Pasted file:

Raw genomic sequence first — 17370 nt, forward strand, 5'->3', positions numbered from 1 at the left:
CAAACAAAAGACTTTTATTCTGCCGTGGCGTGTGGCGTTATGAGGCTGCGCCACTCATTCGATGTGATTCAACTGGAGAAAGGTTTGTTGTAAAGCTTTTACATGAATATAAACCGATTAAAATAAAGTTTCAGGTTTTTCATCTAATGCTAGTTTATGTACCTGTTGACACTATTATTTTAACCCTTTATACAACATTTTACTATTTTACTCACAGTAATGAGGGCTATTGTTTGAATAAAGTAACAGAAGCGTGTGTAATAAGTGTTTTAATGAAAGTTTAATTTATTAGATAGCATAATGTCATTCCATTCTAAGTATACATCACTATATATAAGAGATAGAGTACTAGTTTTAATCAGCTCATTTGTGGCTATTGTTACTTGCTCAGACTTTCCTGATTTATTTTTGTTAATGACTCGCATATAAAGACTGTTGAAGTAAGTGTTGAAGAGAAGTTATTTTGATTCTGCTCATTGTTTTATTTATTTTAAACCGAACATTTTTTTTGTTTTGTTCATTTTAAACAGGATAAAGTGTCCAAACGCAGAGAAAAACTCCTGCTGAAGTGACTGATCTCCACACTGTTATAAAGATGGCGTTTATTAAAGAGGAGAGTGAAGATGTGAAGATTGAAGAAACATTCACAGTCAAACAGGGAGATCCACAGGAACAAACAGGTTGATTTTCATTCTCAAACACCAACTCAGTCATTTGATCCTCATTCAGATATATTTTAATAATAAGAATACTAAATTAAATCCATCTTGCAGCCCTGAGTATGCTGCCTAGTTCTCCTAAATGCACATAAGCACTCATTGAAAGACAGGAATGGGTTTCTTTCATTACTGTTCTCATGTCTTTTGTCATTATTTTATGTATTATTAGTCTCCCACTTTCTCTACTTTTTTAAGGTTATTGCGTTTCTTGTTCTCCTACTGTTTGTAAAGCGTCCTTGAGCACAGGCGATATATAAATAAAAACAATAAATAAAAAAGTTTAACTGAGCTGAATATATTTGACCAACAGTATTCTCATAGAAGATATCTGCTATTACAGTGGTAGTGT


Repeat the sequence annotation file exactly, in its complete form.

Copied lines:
Raw genomic sequence first — 17370 nt, forward strand, 5'->3', positions numbered from 1 at the left:
CAAACAAAAGACTTTTATTCTGCCGTGGCGTGTGGCGTTATGAGGCTGCGCCACTCATTCGATGTGATTCAACTGGAGAAAGGTTTGTTGTAAAGCTTTTACATGAATATAAACCGATTAAAATAAAGTTTCAGGTTTTTCATCTAATGCTAGTTTATGTACCTGTTGACACTATTATTTTAACCCTTTATACAACATTTTACTATTTTACTCACAGTAATGAGGGCTATTGTTTGAATAAAGTAACAGAAGCGTGTGTAATAAGTGTTTTAATGAAAGTTTAATTTATTAGATAGCATAATGTCATTCCATTCTAAGTATACATCACTATATATAAGAGATAGAGTACTAGTTTTAATCAGCTCATTTGTGGCTATTGTTACTTGCTCAGACTTTCCTGATTTATTTTTGTTAATGACTCGCATATAAAGACTGTTGAAGTAAGTGTTGAAGAGAAGTTATTTTGATTCTGCTCATTGTTTTATTTATTTTAAACCGAACATTTTTTTTGTTTTGTTCATTTTAAACAGGATAAAGTGTCCAAACGCAGAGAAAAACTCCTGCTGAAGTGACTGATCTCCACACTGTTATAAAGATGGCGTTTATTAAAGAGGAGAGTGAAGATGTGAAGATTGAAGAAACATTCACAGTCAAACAGGGAGATCCACAGGAACAAACAGGTTGATTTTCATTCTCAAACACCAACTCAGTCATTTGATCCTCATTCAGATATATTTTAATAATAAGAATACTAAATTAAATCCATCTTGCAGCCCTGAGTATGCTGCCTAGTTCTCCTAAATGCACATAAGCACTCATTGAAAGACAGGAATGGGTTTCTTTCATTACTGTTCTCATGTCTTTTGTCATTATTTTATGTATTATTAGTCTCCCACTTTCTCTACTTTTTTAAGGTTATTGCGTTTCTTGTTCTCCTACTGTTTGTAAAGCGTCCTTGAGCACAGGCGATATATAAATAAAAACAATAAATAAAAAAGTTTAACTGAGCTGAATATATTTGACCAACAGTATTCTCATAGAAGATATCTGCTATTACAGTGGTAGTGT